It’s hard to forget those empty shelves and ‘out of stock’ pop ups of early 2020. Heightened demand as we all faced the prospect of months on end at home led to product shortages left right and centre. You could be forgiven for thinking that the world and our access to all of the things in it has returned to normal by mid 2022. Sadly it’s just not so. 2022 sees us facing a very different kind of scarcity.
This time round the shortages can’t really be blamed on the pandemic. Sure, there’s a bit of a Covid hangover in the form of delayed shipping and new Chinese lockdowns snarling things up but, by and large, the product supply issues we’re seeing in 2022 are a different beast entirely. And the global supply chain has revealed itself to be considerably more delicate than anyone previously believed.
So what’s impacting supply and demand in 2022? In short, everything! Economies in various stages of recovery are creating shortages in certain sectors where raw materials or the workforce to process them simply aren’t available. Geopolitical events including Brexit, Covid containment measures in the Far East and war in Ukraine are restricting the movement of goods across the globe. Not to mention the environmental disasters that are contributing to the current perfect storm hammering global supply networks. So where are you likely to notice it?
A massive run on electronic equipment during the pandemic created demand for semi conductors that the world just hasn’t been able to keep up with on the other side. Unfortunately semi-conductors are an essential component in car manufacturing, smartphones and a whole host of electronics creating a noticeable shortage in these sectors. In the UK new car registrations are down 15% on the previous period.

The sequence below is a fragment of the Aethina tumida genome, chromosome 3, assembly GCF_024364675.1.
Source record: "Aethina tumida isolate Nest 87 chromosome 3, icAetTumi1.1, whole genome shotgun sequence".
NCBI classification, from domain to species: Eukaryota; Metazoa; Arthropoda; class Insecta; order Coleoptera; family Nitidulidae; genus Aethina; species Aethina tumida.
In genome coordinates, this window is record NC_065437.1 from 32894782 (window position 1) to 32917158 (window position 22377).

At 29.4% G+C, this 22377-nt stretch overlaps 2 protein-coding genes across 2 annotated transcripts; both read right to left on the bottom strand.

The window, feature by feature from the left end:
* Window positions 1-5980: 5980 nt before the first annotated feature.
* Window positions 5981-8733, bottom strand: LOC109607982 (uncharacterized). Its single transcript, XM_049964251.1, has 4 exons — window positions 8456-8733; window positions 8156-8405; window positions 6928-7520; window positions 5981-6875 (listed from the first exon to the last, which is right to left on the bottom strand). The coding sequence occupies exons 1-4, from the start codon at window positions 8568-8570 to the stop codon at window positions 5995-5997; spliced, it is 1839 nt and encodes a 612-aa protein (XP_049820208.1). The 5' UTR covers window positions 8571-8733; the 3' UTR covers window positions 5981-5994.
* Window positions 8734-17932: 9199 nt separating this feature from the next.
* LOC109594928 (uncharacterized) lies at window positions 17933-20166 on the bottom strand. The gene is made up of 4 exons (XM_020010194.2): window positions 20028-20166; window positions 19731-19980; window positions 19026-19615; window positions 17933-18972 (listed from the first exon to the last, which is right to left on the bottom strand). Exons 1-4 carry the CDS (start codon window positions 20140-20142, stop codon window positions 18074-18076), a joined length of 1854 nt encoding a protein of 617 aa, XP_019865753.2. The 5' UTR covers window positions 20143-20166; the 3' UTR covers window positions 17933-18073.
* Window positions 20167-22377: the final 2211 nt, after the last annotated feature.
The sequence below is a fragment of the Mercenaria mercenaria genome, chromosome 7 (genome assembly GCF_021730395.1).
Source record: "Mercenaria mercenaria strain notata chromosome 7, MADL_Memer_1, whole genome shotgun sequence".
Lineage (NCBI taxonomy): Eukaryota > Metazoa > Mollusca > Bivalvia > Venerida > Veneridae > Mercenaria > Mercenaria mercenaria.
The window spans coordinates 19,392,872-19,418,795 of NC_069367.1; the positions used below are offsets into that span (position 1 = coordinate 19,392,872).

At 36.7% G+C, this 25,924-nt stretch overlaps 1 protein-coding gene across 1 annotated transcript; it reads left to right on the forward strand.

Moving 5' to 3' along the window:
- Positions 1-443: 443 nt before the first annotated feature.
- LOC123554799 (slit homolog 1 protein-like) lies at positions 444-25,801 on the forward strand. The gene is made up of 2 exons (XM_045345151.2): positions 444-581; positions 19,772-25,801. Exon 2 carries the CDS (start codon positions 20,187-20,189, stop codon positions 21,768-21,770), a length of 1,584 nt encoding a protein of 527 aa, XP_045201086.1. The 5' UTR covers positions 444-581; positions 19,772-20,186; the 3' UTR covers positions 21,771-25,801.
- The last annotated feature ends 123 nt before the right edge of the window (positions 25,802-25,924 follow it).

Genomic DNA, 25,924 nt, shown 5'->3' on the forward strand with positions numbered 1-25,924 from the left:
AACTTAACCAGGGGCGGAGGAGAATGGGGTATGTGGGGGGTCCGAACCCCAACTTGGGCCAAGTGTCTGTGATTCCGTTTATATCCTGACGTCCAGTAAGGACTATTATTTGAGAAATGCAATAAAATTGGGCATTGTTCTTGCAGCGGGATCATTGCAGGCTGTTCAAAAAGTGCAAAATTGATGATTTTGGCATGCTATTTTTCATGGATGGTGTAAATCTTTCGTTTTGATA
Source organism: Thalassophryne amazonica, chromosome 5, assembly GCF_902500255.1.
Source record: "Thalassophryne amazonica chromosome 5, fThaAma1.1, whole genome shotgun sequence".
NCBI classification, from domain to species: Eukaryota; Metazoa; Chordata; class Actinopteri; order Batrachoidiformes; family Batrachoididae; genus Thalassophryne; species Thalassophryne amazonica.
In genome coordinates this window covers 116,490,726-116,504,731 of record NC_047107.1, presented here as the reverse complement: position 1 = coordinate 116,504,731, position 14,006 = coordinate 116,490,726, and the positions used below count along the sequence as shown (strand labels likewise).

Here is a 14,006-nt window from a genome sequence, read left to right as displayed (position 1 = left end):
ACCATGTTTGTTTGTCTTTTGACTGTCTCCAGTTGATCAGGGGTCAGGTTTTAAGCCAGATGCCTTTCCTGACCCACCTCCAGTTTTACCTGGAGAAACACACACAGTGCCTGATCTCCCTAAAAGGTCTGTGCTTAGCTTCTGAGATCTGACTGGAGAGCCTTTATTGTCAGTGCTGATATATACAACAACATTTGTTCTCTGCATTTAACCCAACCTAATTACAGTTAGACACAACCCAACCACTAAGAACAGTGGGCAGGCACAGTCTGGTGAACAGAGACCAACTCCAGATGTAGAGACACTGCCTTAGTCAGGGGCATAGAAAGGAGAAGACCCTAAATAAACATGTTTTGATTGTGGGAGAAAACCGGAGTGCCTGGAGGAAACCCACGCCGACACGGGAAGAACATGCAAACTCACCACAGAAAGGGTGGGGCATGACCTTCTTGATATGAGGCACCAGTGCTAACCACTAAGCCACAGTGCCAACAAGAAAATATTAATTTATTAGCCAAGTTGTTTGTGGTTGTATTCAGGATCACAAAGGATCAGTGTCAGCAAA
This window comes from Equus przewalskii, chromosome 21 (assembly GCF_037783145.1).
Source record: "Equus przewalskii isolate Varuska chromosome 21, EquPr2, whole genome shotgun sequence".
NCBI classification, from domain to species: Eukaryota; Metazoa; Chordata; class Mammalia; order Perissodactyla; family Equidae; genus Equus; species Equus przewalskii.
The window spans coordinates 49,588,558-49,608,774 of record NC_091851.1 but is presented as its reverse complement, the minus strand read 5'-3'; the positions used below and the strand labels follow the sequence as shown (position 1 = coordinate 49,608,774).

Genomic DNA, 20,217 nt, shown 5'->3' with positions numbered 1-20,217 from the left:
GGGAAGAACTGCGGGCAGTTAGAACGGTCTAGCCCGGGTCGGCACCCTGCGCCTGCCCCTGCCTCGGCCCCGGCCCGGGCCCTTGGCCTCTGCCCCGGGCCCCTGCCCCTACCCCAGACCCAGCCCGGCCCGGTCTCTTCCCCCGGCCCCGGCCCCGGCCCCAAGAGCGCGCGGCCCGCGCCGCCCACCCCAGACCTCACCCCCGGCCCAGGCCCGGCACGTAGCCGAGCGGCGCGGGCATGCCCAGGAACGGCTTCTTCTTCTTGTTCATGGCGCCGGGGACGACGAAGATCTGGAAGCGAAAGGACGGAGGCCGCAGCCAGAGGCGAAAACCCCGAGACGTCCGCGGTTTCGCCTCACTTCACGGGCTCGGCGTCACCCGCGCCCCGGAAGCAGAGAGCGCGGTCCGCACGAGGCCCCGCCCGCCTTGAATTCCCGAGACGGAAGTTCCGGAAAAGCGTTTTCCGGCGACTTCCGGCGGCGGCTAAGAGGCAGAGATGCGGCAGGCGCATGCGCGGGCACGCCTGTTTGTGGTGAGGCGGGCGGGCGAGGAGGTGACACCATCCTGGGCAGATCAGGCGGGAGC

Prices have risen sharply for the raw materials that go into making nappies and the sector is still suffering from shipping container shortages caused by the pandemic and the crisis in the Suez Canal. Fewer nappies are getting where they need to be and it’s costing more to do so!
Drought in Brazil in 2021 severely restricted coffee bean growth and of course, increasing production isn’t instant – new plants take years to reach maturity. The transportation of the fewer coffee beans that have been harvested is slowed by the global shortage of shipping containers and chaos at world ports. Watch the price of coffee continue to rise.
Affecting the construction industry and drinks manufacturers, the recent shortage of aluminium has two causes. China significantly reduced its aluminium production to meet emissions targets and the increase of fuel prices in Europe caused manufacturers to reduce production.
Backed up supply chains, rising energy prices and the restriction on products leaving Russia and China means that we will absolutely see a shortage of certain food products in 2022. Manufactured meat substitutes are likely to be hard hit requiring a significant amount of energy to produce.
What does this mean for you? Well on a personal level you may find that you can’t get your hands on the products you want at the price you’re willing to pay. For businesses, the unpredictability of the global supply network throws yet another challenge your way at a time when you’re potentially still in recovery from the last few years.
We can’t predict the impact on your business or what could possibly happen next (these days really, anything goes). BUT we can help you to try to mitigate the impact of global uncertainty by getting your stock taking measures absolutely spot on. Good stock taking will help you get to grips with what product you’ve got and where it’s currently sitting as well as what your customers are asking for, allowing you to make better decisions for your business, earlier.
Contact the team today to discuss your stocktaking needs.